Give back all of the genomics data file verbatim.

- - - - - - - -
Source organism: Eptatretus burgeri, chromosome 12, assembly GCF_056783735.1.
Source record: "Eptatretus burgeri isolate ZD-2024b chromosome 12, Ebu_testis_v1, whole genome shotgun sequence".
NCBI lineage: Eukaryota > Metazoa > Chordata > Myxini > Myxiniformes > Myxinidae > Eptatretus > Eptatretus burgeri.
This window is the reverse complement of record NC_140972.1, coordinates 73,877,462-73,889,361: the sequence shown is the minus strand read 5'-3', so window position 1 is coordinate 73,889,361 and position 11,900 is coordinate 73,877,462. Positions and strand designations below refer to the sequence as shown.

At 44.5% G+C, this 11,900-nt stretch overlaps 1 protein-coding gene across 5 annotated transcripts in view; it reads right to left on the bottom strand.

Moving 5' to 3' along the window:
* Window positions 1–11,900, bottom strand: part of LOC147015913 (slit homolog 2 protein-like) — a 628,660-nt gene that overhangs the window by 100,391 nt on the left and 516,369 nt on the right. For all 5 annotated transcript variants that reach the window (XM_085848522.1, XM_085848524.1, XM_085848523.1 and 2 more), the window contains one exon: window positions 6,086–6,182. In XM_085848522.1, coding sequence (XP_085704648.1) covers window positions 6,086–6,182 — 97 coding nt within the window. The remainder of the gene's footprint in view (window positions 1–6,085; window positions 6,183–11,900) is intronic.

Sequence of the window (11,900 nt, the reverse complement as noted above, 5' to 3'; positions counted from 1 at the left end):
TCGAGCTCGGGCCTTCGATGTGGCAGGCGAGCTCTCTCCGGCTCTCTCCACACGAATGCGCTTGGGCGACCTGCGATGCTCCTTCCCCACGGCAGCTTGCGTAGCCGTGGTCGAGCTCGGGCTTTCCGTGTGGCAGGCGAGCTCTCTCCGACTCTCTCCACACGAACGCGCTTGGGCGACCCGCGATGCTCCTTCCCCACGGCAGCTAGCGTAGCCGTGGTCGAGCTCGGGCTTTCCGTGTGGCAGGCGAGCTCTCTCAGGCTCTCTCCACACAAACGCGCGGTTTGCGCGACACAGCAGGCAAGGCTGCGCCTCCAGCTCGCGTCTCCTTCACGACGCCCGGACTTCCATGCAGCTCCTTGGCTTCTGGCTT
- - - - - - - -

Source organism: Eptatretus burgeri, chromosome 12, assembly GCF_056783735.1.
Source record: "Eptatretus burgeri isolate ZD-2024b chromosome 12, Ebu_testis_v1, whole genome shotgun sequence".
NCBI lineage: Eukaryota > Metazoa > Chordata > Myxini > Myxiniformes > Myxinidae > Eptatretus > Eptatretus burgeri.
This window is the reverse complement of record NC_140972.1, coordinates 73,877,462-73,889,361: the sequence shown is the minus strand read 5'-3', so window position 1 is coordinate 73,889,361 and position 11,900 is coordinate 73,877,462. Positions and strand designations below refer to the sequence as shown.

At 44.5% G+C, this 11,900-nt stretch overlaps 1 protein-coding gene across 5 annotated transcripts in view; it reads right to left on the bottom strand.

Moving 5' to 3' along the window:
* Window positions 1–11,900, bottom strand: part of LOC147015913 (slit homolog 2 protein-like) — a 628,660-nt gene that overhangs the window by 100,391 nt on the left and 516,369 nt on the right. For all 5 annotated transcript variants that reach the window (XM_085848522.1, XM_085848524.1, XM_085848523.1 and 2 more), the window contains one exon: window positions 6,086–6,182. In XM_085848522.1, coding sequence (XP_085704648.1) covers window positions 6,086–6,182 — 97 coding nt within the window. The remainder of the gene's footprint in view (window positions 1–6,085; window positions 6,183–11,900) is intronic.

Sequence of the window (11,900 nt, the reverse complement as noted above, 5' to 3'; positions counted from 1 at the left end):
TCGAGCTCGGGCCTTCGATGTGGCAGGCGAGCTCTCTCCGGCTCTCTCCACACGAATGCGCTTGGGCGACCTGCGATGCTCCTTCCCCACGGCAGCTTGCGTAGCCGTGGTCGAGCTCGGGCTTTCCGTGTGGCAGGCGAGCTCTCTCCGACTCTCTCCACACGAACGCGCTTGGGCGACCCGCGATGCTCCTTCCCCACGGCAGCTAGCGTAGCCGTGGTCGAGCTCGGGCTTTCCGTGTGGCAGGCGAGCTCTCTCAGGCTCTCTCCACACAAACGCGCGGTTTGCGCGACACAGCAGGCAAGGCTGCGCCTCCAGCTCGCGTCTCCTTCACGACGCCCGGACTTCCATGCAGCTCCTTGGCTTCTGGCTT